Home or away

Many people look forward to a holiday away from home; an opportunity to escape the routines of the everyday and enjoy new experiences.  Many people look forward just as much to the return home, to familiar comforts and routines.

During the past twelve months I have enjoyed a few escapes away.

I travelled overseas and far away for my first visit to London.

Whitehall, London © Norah Colvin

Whitehall, London
© Norah Colvin

My visit to the UK included a few days at Saxmundham to the north

Cottage at Saxmundham © Norah Colvin

Cottage at Saxmundham
© Norah Colvin

and a visit to Dinosaur Adventure at Norwich for Grandson’s fifth birthday.

Dinosaur Adventure, Norwich © NorahColvin

Dinosaur Adventure, Norwich
© NorahColvin

I travelled to Cairns and Port Douglas in northern Queensland,

Port Douglas © Norah Colvin

Port Douglas
© Norah Colvin

and from north to south through Tasmania from Hobart to Launceston.

Hobart © Norah Colvin

Hobart
© Norah Colvin

I visited Alice Springs and Uluru in Central Australia.

Uluru © Norah Colvin

Uluru
© Norah Colvin

I also visited some seaside locations closer to home, including Hervey Bay and Marcoola to the north and Coolangatta to the south.

Hervey Bay © Norah Colvin

Hervey Bay
© Norah Colvin

Just last week I enjoyed a few days at a farmstay celebrating Grandson’s sixth birthday.

Farm © Norah Colvin

Farm
© Norah Colvin

Looking at that list, one might think I am never at home; but it doesn’t seem that way to me.

Visiting places away from home can be educational as well as enjoyable and fun; meeting new people, learning about different cultures and ways of life, experiencing new foods, activities and routines, and seeing different geographical features. This is true for adults and children alike. The learning is integral to the experience, not an add-on or a lesson.

However the experiences can be recorded by, with or for children to enhance learning opportunities; for example, but not restricted to:

  • Photo stories with accompanying text provide wonderful opportunities for reading and discussion and for keeping the memories alive over the years.
  • Diary or journal records that include dates, places and events provide opportunities for writing and reading. These entries can be supported with photographs, drawings, or “souvenirs” such as stickers, postcards, entry tickets and brochures.
  • Letters and postcards sent to family and friends provide further opportunities for sharing, writing and reading.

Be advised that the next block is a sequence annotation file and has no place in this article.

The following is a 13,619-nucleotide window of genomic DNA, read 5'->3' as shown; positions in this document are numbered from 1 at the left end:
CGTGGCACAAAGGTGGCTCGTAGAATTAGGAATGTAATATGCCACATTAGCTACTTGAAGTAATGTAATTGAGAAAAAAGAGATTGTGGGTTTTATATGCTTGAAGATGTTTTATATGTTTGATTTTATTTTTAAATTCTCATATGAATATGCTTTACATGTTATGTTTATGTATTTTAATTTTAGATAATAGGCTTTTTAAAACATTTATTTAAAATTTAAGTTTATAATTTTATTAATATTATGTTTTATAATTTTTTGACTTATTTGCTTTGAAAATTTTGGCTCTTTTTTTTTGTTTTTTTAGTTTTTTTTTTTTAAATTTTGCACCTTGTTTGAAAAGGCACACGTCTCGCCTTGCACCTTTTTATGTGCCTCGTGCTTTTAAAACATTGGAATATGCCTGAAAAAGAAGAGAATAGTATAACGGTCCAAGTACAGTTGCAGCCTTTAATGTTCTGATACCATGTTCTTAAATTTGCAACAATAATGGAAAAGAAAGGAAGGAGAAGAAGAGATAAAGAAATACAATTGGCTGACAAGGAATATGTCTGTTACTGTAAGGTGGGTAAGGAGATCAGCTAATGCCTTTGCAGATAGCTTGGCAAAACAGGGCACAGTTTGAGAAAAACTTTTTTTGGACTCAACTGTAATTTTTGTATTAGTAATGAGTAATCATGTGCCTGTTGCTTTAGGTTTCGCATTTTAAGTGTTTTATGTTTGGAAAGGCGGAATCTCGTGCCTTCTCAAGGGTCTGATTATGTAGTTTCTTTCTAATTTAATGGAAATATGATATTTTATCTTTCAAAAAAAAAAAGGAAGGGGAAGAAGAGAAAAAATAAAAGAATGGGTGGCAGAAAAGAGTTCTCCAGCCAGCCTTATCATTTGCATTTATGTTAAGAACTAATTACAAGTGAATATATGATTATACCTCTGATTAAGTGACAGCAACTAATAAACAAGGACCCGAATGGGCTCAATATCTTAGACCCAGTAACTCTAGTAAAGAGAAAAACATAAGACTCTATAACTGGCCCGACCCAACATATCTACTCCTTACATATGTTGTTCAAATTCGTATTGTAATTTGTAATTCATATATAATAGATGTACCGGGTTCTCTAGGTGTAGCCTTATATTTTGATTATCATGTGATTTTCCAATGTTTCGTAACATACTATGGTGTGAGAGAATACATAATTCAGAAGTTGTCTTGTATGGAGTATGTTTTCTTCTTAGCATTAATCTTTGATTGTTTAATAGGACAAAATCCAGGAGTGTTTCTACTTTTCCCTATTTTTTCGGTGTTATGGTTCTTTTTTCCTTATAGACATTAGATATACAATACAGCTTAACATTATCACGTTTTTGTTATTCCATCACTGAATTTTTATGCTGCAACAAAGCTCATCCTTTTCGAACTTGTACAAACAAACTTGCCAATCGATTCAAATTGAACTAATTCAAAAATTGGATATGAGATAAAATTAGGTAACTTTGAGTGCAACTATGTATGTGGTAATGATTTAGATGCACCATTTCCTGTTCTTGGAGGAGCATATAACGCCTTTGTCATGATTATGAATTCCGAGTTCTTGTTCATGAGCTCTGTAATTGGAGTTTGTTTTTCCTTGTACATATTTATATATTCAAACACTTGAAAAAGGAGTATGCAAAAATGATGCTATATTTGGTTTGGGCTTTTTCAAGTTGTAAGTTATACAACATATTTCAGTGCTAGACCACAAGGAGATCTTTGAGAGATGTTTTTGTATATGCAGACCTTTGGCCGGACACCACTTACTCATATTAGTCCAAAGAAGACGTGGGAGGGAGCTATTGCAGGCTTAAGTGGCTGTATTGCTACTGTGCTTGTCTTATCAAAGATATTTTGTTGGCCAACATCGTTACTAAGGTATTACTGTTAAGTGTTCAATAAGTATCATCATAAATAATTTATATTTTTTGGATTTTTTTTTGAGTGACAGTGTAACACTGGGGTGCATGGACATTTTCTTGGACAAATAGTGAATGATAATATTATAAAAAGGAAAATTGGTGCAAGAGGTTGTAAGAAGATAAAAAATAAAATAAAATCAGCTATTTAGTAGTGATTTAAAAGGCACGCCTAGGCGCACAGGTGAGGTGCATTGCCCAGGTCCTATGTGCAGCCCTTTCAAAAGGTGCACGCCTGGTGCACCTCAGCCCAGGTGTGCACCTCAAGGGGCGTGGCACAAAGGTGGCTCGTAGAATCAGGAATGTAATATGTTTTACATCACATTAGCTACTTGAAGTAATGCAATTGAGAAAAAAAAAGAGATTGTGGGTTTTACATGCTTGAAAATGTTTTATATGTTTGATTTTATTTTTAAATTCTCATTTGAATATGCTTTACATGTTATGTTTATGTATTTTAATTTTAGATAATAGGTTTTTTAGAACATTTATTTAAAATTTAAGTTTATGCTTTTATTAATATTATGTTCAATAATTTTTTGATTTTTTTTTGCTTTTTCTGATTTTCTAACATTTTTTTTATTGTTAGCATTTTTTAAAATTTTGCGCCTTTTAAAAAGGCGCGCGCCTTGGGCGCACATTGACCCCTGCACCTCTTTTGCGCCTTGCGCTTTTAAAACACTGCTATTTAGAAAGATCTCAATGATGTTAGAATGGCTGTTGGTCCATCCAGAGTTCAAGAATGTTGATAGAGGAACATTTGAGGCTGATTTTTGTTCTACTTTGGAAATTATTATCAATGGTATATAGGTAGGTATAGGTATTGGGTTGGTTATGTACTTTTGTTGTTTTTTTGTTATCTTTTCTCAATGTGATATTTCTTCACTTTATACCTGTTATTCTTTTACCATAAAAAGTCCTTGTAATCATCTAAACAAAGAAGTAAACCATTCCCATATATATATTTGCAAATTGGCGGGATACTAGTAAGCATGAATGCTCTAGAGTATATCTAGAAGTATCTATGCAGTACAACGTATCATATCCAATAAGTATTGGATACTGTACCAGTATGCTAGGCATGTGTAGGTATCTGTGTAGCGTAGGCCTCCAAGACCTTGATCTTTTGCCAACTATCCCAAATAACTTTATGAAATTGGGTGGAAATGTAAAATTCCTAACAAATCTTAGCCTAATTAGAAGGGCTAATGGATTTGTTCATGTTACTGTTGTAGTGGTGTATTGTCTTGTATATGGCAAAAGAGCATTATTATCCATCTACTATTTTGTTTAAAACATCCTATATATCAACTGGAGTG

• Emails can also be used to share highlights with family and friends and provide opportunities for using and learning about technology. I have found that including myself as a recipient for each email provides an effective alternative, or addition, to diary writing.
  • Marking routes and places visited on maps helps develop a sense of location and direction. Combining these with photographs or photo stories or diaries makes them even more meaningful.
  • Using a calendar to count down the weeks or days until departure, mark the days at each location, and the date of returning home helps to develop an understanding of the passage of time as well as the ability to read and use a calendar.
  • Discussion of departure and arrival times, the time until and the duration of journeys or events,  and relating these to time shown in both digital and analogue format helps develop an understanding of the use of time measurement and the passage of time. Use of printed and online timetables, as well as those displayed in airports, train stations and at bus stops provides opportunities for in-context and purposeful learning.
Example of a simple photo story for preschoolers

Example of a simple photo story for preschoolers © Norah Colvin

Books, including atlases and photo books, can be used to ignite interest in places to be visited during a planned holiday or generally to arouse interest in other places. Stories can also be used.

Felix

One such story is Letters from Felix by Annette Langen and Constanza Droop. It tells of Felix, a toy bunny who was lost at the airport, as he travels the world on his way home to Sophie. In my version Sophie lives in Hobart, Tasmania and she receives letters from Felix in London, Paris, Rome, Cairo, Kenya and New York. (If anyone owns a different version, I’d love to know the countries included.) In each letter, the information shared by Felix inspires Sophie to find out more about the location. When Felix finally arrives home he has a surprise gift for Sophie: a sticker from every location visited.